Chicago, the new home of US entrepreneurship? During this series we’ll be assessing the credentials of the Windy City as a global destination for start-ups. This week, we meet an artist looking to balance business with creativity...
"Oh man, I’m coming across as really bitter, aren’t I?" Floyd A. Davis IV attempts to stop his flow mid rant, but fails to keep himself in check. It’s a sunny Wednesday morning in Chicago and we’re sitting in Davis’ Pilsen art studio talking over the pitfalls of being an active art entrepreneur. As it turns out, there are many.
"The stuff that I make that does really well just gets stolen quicker, and then the worst bit is that someone then comes along and tells you that you didn’t do it first. When you do something genuine there’s a whole load of parasites who are quick to turn up," vents Davis.
"It’s like, if you’re going to build a business based on something that I came up with then at least give me some credit for the idea. After someone else has taken the idea from you then it’s hard to carry on with it, it’s like looking at someone who’s cheated on you, I can’t bear it."
I didn’t have to ask for an example to back-up his point, I had seen a big stack of them as I walked in the door of the studio, piled up like adulterous artworks. The Gentleman’s Boombox has been one of Davis’ most successful products to date – beautifully crafted boombox’s made out of vintage suitcases that he and his mother collected from thrift stores up state. Unsurprisingly, the idea really took off and, rather predictably, many others followed suit in order to make some quick profit.
Looking on the bright side of things, which appears to be something that the enthusiastic Davis is rather adept at, he’s never short of a new idea. His business (or as he wryly describes it "the government recognised version of myself"), Artpentry, houses many varied passions.
With Davis keeping himself busy with construction, set and prop design, painting, printmaking, sculpture, digital design, music production, rapping and traditional fine art. "Yeah, I do a lot, people get pretty confused."
Sitting on a sofa in the corner of the studio we look out over a vast array of larger than life pizza slices, tacos and animals constructed from wood, covering the floor, half painted. It’s a week away from the Riot Fest music festival and Davis has been commissioned to construct his own miniature golf course for the festival goers.
A great amount of work has clearly gone into the pieces, there’s no doubt that Davis really earns his commissions. "It’s hard work, for sure. It always has been. I grew up on a farm and from an early age my Dad taught me to use tools. Carrying those skills into my career has enabled me to be self-sufficient, that’s what it’s all about for me."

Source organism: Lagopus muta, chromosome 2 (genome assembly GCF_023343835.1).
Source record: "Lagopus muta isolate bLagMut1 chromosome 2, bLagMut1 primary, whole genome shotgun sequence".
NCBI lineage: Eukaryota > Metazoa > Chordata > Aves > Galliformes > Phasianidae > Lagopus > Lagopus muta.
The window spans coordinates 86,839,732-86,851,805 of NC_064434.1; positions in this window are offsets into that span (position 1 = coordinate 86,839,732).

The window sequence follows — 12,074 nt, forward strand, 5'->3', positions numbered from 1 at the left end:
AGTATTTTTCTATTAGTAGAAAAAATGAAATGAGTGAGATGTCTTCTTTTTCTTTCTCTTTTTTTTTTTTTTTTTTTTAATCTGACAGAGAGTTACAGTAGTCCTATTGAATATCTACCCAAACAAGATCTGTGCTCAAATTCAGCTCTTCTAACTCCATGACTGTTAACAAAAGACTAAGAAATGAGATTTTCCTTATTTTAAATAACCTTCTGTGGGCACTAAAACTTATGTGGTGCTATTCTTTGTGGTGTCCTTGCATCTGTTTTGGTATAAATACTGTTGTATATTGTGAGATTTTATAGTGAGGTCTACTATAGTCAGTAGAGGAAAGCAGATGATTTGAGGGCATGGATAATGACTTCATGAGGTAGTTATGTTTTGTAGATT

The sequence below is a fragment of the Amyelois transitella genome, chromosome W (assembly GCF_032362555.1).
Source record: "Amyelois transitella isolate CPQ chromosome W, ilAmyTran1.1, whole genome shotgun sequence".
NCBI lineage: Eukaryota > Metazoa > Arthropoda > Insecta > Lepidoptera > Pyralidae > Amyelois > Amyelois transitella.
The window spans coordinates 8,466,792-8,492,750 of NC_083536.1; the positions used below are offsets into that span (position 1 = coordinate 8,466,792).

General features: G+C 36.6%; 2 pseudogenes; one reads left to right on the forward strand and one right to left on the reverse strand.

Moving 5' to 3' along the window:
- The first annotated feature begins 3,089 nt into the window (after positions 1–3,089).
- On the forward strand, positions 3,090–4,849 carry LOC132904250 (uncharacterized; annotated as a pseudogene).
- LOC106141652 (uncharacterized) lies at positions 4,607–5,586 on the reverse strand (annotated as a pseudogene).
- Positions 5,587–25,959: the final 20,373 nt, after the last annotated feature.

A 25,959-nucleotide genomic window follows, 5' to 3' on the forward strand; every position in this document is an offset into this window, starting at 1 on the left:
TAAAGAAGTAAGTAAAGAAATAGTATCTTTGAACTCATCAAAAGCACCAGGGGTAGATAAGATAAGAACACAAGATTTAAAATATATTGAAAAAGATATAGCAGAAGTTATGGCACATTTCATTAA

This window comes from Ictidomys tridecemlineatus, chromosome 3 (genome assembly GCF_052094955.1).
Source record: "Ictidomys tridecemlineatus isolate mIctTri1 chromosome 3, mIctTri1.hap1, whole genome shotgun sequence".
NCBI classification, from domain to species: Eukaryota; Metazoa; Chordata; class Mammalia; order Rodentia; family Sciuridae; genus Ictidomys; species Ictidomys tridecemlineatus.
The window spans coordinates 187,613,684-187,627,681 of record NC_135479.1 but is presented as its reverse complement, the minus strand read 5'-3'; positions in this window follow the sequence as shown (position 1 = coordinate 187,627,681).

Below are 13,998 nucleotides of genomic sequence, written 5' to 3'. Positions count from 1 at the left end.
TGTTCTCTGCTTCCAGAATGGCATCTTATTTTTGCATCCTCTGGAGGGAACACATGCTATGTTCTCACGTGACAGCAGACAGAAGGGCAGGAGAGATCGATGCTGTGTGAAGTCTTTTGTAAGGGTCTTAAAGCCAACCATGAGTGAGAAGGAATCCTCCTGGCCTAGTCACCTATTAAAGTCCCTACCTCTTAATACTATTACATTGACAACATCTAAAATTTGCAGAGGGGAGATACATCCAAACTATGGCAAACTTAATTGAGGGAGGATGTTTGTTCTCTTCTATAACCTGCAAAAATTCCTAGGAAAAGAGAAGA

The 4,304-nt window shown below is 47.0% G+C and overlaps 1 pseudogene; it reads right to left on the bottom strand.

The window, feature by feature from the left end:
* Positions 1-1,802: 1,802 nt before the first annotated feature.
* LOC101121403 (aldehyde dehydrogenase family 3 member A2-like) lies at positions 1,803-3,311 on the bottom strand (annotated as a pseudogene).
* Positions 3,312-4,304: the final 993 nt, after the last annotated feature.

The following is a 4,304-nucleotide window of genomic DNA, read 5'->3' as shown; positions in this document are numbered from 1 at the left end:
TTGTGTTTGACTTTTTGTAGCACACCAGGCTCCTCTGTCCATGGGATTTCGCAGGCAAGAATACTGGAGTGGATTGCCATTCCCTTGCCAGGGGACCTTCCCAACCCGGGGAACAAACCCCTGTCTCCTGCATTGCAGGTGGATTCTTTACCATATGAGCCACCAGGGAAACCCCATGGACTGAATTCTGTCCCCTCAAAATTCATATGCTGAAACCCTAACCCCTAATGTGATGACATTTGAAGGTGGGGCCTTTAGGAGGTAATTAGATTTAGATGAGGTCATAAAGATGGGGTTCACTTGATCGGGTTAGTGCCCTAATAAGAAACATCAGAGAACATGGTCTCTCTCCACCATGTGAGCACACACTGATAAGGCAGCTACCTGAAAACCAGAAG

Self-sufficient is a state many artists are forced to find themselves in. Our recent series on Detroit unearthed a strong collective of artists who felt as though their city offered them little to nothing in way of a support network, especially when compared with creative strongholds such as London and New York. Does Davis believe the same to be true of Chicago?
"Well, the city doesn’t really help me out, but then again it’s not like I’m asking for anything. I get on with my thing and that’s fine. I actually think it's a good place to be based. There's enough going on to keep you interested and for opporunties to crop up, while the space available is affordable. But there’s no getting away from the fact that doing this as a business is really hard, it’s more difficult than I could have imagined.
"I’m probably saying this as I’m sat here talking to someone who works for Virgin, but the other day I read this entry on Richard Branson’s blog that summed up the whole situation for me. It said: "What is an entrepreneur? Someone who jumps off a cliff and builds a plane on the way down." That encapsulates the struggle that I go through trying to make this all work. As an art business you have to deal with so many more problems than you would have to if you were, say, a tech business, or at the very least it’s the same problems but to an extreme. Late payments, no payments, people going back on deals – we get it all."
While Chicago’s thriving community of tech entrepreneurs have an impressive ecosystem of incubators, co-working spaces, pitching events, mentorship programmes and clearly defined funding routes to help grease the wheels, it appears at first glance as though none of these luxuries have been afforded to the entrepreneurs operating in the creative sector.
But after some time spent exploring the neighbourhood where Artpentry is based, you come to find that there’s more to it than meets the eye. With so many spacious studios and galleries, such as Artpentry, it’s clear that some sort of curation has taken place. "It has indeed," explains Davis. "I’m actually pretty lucky, the landlord carefully picks who he rents the spaces out to around here and keeps it affordable. Pilsen has been an art district for over 40 years, there are over 30 galleries in walking distance. " So while there may not be investors or hungry college graduates fuelling the work of Chicago artists, there is still some form of a community which can be tapped into.
And as for the future, Davis seems to be taking inspiration the Cub's fine form as of late. "I need to stop going for home runs and running for the bases. I thought The Gentleman's Boombox was going to be my break, but it didn't happen. But there's definite evidence of progress taking place here and that's what keeps me going."